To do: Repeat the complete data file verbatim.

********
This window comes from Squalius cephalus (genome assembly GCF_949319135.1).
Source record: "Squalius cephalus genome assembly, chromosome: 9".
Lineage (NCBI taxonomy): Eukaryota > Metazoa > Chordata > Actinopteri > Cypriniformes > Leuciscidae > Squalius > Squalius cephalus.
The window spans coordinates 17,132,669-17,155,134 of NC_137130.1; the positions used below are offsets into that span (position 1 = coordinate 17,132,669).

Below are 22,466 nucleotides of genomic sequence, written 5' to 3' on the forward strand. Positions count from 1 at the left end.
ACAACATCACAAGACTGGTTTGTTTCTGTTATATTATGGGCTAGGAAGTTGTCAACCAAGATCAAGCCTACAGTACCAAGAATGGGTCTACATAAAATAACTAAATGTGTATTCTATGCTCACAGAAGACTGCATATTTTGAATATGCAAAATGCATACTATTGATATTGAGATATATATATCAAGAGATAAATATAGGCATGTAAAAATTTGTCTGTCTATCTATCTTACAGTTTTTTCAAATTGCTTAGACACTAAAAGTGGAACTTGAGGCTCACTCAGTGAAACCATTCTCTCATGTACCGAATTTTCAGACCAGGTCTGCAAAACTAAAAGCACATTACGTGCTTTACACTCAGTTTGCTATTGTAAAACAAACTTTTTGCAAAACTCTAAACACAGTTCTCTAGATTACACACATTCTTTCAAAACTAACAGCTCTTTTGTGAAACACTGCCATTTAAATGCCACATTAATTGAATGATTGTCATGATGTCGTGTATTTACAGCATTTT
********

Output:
This window comes from Squalius cephalus (genome assembly GCF_949319135.1).
Source record: "Squalius cephalus genome assembly, chromosome: 9".
Lineage (NCBI taxonomy): Eukaryota > Metazoa > Chordata > Actinopteri > Cypriniformes > Leuciscidae > Squalius > Squalius cephalus.
The window spans coordinates 17,132,669-17,155,134 of NC_137130.1; the positions used below are offsets into that span (position 1 = coordinate 17,132,669).

Below are 22,466 nucleotides of genomic sequence, written 5' to 3' on the forward strand. Positions count from 1 at the left end.
ACAACATCACAAGACTGGTTTGTTTCTGTTATATTATGGGCTAGGAAGTTGTCAACCAAGATCAAGCCTACAGTACCAAGAATGGGTCTACATAAAATAACTAAATGTGTATTCTATGCTCACAGAAGACTGCATATTTTGAATATGCAAAATGCATACTATTGATATTGAGATATATATATCAAGAGATAAATATAGGCATGTAAAAATTTGTCTGTCTATCTATCTTACAGTTTTTTCAAATTGCTTAGACACTAAAAGTGGAACTTGAGGCTCACTCAGTGAAACCATTCTCTCATGTACCGAATTTTCAGACCAGGTCTGCAAAACTAAAAGCACATTACGTGCTTTACACTCAGTTTGCTATTGTAAAACAAACTTTTTGCAAAACTCTAAACACAGTTCTCTAGATTACACACATTCTTTCAAAACTAACAGCTCTTTTGTGAAACACTGCCATTTAAATGCCACATTAATTGAATGATTGTCATGATGTCGTGTATTTACAGCATTTT